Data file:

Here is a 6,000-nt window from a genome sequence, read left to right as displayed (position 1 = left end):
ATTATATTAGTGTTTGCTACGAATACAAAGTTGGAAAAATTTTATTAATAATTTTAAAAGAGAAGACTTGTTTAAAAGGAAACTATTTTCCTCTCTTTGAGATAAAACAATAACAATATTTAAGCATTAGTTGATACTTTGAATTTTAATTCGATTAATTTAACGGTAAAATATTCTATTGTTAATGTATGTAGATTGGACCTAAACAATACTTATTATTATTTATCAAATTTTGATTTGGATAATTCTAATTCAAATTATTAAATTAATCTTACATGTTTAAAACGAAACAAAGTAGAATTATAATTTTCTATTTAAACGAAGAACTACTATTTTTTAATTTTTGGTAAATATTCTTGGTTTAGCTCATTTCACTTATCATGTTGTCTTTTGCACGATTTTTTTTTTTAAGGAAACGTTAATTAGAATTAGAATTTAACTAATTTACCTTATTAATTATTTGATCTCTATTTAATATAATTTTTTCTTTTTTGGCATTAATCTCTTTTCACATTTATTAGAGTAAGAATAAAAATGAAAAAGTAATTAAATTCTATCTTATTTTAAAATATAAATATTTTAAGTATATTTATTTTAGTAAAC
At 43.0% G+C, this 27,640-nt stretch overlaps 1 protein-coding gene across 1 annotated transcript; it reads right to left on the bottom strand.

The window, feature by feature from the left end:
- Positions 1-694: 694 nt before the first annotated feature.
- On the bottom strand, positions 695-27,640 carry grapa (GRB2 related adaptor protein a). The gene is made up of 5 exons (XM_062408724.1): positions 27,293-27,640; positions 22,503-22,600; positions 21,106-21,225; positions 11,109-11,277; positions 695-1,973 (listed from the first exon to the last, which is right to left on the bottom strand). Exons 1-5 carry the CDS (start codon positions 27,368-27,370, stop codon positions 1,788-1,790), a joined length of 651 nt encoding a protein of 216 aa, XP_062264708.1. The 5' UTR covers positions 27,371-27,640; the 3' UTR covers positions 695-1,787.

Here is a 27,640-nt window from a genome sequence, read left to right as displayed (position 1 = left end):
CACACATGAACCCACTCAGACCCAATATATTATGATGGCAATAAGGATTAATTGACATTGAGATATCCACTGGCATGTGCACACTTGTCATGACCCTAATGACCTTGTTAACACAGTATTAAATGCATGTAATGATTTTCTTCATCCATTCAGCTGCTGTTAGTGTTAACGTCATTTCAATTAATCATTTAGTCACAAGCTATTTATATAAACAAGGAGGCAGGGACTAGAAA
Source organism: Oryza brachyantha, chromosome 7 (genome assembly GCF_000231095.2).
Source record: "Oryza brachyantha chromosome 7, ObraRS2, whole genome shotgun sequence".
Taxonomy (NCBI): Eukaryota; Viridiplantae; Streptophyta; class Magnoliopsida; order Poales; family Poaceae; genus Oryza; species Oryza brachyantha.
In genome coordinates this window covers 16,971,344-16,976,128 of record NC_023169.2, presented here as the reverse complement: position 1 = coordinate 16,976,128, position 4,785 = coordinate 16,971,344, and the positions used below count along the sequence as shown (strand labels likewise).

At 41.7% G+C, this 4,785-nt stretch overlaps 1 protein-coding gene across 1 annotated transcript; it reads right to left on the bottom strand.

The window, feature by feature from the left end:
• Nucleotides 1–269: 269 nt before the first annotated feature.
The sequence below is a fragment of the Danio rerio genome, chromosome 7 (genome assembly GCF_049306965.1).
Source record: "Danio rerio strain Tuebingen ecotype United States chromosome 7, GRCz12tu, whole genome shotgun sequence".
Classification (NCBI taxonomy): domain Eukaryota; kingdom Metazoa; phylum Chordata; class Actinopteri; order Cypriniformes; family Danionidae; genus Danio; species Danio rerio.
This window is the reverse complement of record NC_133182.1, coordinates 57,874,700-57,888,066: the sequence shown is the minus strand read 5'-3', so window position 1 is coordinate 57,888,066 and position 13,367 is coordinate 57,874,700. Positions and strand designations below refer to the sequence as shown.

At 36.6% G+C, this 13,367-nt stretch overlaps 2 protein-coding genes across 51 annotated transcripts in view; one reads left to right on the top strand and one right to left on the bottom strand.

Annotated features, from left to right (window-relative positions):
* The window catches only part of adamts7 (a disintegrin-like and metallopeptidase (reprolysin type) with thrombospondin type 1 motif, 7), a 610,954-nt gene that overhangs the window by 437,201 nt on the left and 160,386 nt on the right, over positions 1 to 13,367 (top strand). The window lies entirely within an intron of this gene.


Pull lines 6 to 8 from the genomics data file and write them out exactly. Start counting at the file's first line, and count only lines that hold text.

- On the bottom strand, positions 695-27,640 carry grapa (GRB2 related adaptor protein a). The gene is made up of 5 exons (XM_062408724.1): positions 27,293-27,640; positions 22,503-22,600; positions 21,106-21,225; positions 11,109-11,277; positions 695-1,973 (listed from the first exon to the last, which is right to left on the bottom strand). Exons 1-5 carry the CDS (start codon positions 27,368-27,370, stop codon positions 1,788-1,790), a joined length of 651 nt encoding a protein of 216 aa, XP_062264708.1. The 5' UTR covers positions 27,371-27,640; the 3' UTR covers positions 695-1,787.

Here is a 27,640-nt window from a genome sequence, read left to right as displayed (position 1 = left end):
CACACATGAACCCACTCAGACCCAATATATTATGATGGCAATAAGGATTAATTGACATTGAGATATCCACTGGCATGTGCACACTTGTCATGACCCTAATGACCTTGTTAACACAGTATTAAATGCATGTAATGATTTTCTTCATCCATTCAGCTGCTGTTAGTGTTAACGTCATTTCAATTAATCATTTAGTCACAAGCTATTTATATAAACAAGGAGGCAGGGACTAGAAA